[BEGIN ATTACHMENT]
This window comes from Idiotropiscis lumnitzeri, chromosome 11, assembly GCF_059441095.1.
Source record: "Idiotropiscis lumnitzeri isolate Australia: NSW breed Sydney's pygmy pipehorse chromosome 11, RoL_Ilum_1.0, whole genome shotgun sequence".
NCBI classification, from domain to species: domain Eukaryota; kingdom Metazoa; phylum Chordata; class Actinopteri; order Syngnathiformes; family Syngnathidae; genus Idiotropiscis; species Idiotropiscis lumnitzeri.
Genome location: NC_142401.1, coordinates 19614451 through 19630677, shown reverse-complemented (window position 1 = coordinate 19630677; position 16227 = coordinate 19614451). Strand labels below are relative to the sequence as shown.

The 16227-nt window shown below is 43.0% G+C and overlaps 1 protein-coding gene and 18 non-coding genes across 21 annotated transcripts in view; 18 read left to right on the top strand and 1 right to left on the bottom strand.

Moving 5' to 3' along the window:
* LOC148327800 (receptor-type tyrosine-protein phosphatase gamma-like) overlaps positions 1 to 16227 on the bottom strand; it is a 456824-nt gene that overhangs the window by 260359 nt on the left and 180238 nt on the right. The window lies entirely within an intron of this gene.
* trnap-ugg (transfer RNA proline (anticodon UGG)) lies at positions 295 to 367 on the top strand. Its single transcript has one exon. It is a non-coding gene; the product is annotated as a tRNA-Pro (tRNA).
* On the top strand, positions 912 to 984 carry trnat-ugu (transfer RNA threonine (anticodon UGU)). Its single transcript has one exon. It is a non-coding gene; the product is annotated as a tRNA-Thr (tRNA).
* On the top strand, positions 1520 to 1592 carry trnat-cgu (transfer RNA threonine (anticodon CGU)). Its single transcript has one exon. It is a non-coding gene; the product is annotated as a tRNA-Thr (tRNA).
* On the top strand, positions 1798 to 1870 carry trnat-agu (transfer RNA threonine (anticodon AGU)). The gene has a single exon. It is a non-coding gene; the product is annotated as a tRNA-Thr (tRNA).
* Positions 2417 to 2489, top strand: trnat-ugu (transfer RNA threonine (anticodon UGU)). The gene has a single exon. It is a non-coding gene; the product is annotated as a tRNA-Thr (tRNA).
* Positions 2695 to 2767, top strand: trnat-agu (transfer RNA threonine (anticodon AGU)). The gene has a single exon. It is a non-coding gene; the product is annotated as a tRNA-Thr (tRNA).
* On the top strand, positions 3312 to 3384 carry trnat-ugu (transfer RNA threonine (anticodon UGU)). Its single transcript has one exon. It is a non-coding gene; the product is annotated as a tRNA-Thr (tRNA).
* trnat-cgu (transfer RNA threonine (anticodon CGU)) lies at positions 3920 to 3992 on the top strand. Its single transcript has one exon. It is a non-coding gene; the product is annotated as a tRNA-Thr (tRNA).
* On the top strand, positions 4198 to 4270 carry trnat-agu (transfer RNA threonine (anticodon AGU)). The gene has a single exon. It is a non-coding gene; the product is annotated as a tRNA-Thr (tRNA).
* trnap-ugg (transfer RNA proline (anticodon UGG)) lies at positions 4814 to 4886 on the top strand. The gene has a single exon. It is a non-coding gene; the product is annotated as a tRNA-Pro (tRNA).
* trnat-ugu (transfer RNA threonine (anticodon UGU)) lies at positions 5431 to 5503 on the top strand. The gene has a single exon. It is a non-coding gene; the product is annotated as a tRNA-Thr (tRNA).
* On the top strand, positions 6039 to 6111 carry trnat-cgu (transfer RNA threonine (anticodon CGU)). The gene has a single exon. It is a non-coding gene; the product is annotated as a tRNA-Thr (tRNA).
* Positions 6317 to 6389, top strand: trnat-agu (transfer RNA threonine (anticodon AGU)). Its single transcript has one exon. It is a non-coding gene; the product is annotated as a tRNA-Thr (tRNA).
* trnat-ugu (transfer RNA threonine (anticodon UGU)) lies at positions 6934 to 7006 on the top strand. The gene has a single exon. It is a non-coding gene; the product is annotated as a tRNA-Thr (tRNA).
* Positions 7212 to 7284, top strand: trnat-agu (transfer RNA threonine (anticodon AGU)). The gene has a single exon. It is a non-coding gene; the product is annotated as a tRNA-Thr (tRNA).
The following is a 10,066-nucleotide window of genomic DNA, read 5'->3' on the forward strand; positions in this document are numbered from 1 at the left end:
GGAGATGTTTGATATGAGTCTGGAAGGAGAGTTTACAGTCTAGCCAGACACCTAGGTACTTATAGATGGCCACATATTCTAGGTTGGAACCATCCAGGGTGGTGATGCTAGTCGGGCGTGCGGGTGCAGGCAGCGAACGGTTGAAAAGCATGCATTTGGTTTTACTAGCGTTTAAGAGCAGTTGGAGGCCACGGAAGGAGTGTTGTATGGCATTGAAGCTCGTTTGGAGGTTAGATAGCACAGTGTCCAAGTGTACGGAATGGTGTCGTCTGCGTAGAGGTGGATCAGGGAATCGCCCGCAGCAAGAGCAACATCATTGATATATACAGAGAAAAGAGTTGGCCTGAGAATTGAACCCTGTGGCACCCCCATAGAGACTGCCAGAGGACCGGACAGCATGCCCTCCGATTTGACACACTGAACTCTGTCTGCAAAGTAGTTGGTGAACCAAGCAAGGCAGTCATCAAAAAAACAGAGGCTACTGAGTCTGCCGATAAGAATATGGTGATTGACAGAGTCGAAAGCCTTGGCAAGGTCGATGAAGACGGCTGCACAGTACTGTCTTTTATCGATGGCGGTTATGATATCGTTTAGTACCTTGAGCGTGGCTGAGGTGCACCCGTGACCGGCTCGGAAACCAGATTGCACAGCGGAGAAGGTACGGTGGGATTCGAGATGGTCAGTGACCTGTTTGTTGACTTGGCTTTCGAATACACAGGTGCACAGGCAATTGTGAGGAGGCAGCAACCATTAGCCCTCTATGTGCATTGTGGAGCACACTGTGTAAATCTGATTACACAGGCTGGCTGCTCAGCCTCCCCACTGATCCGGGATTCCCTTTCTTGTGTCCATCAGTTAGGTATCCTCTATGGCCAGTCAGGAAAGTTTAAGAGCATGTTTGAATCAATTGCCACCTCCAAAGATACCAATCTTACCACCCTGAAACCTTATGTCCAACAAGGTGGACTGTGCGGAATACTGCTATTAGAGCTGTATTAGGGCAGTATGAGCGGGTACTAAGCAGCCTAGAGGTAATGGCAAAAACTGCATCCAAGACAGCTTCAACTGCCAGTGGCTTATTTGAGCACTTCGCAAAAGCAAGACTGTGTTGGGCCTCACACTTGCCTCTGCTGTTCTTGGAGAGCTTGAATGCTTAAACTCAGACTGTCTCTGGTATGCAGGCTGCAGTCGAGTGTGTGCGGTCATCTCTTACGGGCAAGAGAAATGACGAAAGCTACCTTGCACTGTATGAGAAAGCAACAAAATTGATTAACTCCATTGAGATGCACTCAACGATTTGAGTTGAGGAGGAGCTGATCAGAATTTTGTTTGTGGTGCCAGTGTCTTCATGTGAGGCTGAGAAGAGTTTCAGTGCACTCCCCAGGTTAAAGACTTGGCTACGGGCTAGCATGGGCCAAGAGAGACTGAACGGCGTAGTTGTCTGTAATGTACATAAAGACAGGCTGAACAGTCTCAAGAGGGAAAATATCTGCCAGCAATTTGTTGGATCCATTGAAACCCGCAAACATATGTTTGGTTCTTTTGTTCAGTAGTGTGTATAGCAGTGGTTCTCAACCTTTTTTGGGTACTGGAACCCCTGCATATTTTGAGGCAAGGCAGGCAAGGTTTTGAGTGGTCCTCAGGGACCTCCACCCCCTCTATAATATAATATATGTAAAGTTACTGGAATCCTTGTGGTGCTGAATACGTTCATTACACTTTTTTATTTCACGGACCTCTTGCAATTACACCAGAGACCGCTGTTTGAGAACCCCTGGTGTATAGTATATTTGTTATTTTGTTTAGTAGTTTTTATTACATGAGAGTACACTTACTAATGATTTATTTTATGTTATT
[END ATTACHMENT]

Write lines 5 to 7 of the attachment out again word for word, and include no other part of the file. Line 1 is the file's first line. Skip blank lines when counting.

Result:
The 16227-nt window shown below is 43.0% G+C and overlaps 1 protein-coding gene and 18 non-coding genes across 21 annotated transcripts in view; 18 read left to right on the top strand and 1 right to left on the bottom strand.

Moving 5' to 3' along the window:
* LOC148327800 (receptor-type tyrosine-protein phosphatase gamma-like) overlaps positions 1 to 16227 on the bottom strand; it is a 456824-nt gene that overhangs the window by 260359 nt on the left and 180238 nt on the right. The window lies entirely within an intron of this gene.